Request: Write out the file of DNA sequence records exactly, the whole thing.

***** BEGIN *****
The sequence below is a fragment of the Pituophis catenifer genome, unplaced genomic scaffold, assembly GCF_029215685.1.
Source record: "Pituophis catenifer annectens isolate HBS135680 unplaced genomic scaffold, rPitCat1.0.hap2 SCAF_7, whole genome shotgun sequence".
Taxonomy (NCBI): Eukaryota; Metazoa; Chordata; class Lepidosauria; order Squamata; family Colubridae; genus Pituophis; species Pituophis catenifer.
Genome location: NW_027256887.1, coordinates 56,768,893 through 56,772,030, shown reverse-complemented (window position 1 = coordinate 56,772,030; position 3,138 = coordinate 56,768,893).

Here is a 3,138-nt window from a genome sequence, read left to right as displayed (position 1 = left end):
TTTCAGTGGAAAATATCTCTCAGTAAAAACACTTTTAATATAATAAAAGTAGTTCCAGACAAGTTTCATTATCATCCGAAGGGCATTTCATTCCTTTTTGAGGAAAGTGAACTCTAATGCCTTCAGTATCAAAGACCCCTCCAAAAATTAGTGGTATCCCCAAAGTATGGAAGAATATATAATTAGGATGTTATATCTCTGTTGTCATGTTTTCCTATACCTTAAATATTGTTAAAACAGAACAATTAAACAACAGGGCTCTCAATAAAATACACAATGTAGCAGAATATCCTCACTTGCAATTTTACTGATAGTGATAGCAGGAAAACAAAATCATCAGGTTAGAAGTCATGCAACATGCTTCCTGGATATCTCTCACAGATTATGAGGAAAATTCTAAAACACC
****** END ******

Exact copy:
The sequence below is a fragment of the Pituophis catenifer genome, unplaced genomic scaffold, assembly GCF_029215685.1.
Source record: "Pituophis catenifer annectens isolate HBS135680 unplaced genomic scaffold, rPitCat1.0.hap2 SCAF_7, whole genome shotgun sequence".
Taxonomy (NCBI): Eukaryota; Metazoa; Chordata; class Lepidosauria; order Squamata; family Colubridae; genus Pituophis; species Pituophis catenifer.
Genome location: NW_027256887.1, coordinates 56,768,893 through 56,772,030, shown reverse-complemented (window position 1 = coordinate 56,772,030; position 3,138 = coordinate 56,768,893).

Here is a 3,138-nt window from a genome sequence, read left to right as displayed (position 1 = left end):
TTTCAGTGGAAAATATCTCTCAGTAAAAACACTTTTAATATAATAAAAGTAGTTCCAGACAAGTTTCATTATCATCCGAAGGGCATTTCATTCCTTTTTGAGGAAAGTGAACTCTAATGCCTTCAGTATCAAAGACCCCTCCAAAAATTAGTGGTATCCCCAAAGTATGGAAGAATATATAATTAGGATGTTATATCTCTGTTGTCATGTTTTCCTATACCTTAAATATTGTTAAAACAGAACAATTAAACAACAGGGCTCTCAATAAAATACACAATGTAGCAGAATATCCTCACTTGCAATTTTACTGATAGTGATAGCAGGAAAACAAAATCATCAGGTTAGAAGTCATGCAACATGCTTCCTGGATATCTCTCACAGATTATGAGGAAAATTCTAAAACACC